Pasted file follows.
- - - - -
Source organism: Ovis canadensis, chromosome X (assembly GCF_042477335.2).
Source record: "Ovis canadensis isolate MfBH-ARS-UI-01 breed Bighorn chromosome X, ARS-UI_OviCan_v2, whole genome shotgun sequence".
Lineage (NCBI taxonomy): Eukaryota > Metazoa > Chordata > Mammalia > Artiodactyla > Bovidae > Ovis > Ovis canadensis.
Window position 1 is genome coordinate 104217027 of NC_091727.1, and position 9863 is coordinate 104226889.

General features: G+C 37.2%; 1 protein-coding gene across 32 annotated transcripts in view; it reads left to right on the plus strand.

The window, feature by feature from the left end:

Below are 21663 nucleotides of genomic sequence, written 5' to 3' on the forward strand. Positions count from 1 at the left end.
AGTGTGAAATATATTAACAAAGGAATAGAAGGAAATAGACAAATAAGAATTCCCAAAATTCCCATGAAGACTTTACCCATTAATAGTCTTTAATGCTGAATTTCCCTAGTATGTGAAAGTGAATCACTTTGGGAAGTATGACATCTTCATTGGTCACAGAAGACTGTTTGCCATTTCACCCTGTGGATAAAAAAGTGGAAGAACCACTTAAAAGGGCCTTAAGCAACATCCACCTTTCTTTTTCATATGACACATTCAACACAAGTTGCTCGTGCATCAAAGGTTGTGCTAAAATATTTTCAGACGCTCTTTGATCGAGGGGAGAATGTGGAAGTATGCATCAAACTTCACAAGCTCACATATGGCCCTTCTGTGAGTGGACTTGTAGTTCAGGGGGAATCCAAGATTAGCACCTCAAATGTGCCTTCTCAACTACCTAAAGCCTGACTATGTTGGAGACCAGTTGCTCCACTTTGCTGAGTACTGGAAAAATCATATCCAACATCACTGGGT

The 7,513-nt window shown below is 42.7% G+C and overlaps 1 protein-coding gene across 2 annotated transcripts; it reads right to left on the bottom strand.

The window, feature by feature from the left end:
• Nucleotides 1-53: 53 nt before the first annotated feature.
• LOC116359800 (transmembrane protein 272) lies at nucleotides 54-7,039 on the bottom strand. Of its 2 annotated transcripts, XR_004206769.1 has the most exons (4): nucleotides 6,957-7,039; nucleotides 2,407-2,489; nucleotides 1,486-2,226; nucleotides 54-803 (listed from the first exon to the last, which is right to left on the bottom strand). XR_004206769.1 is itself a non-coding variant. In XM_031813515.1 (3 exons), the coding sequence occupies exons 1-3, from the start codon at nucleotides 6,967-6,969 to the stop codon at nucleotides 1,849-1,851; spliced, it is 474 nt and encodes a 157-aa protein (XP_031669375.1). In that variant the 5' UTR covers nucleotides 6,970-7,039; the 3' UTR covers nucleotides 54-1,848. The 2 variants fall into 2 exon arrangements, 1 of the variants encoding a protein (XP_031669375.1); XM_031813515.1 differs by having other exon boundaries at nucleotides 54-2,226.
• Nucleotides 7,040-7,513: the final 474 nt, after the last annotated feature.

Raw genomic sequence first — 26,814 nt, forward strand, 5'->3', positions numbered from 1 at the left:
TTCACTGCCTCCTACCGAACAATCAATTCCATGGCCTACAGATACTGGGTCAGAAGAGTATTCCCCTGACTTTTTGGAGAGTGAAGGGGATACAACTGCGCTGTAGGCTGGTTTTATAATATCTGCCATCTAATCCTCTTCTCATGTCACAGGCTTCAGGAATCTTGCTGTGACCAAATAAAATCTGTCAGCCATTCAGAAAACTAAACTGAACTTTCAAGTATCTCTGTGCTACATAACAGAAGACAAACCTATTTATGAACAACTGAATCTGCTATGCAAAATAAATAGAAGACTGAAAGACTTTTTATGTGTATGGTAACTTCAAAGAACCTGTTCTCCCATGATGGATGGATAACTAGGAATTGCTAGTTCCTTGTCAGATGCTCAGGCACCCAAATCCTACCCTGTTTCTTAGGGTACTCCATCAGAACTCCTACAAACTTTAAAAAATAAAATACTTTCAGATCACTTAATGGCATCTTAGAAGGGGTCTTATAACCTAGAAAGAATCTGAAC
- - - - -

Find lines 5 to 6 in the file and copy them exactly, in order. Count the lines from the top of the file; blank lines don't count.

General features: G+C 37.2%; 1 protein-coding gene across 32 annotated transcripts in view; it reads left to right on the plus strand.

The window, feature by feature from the left end: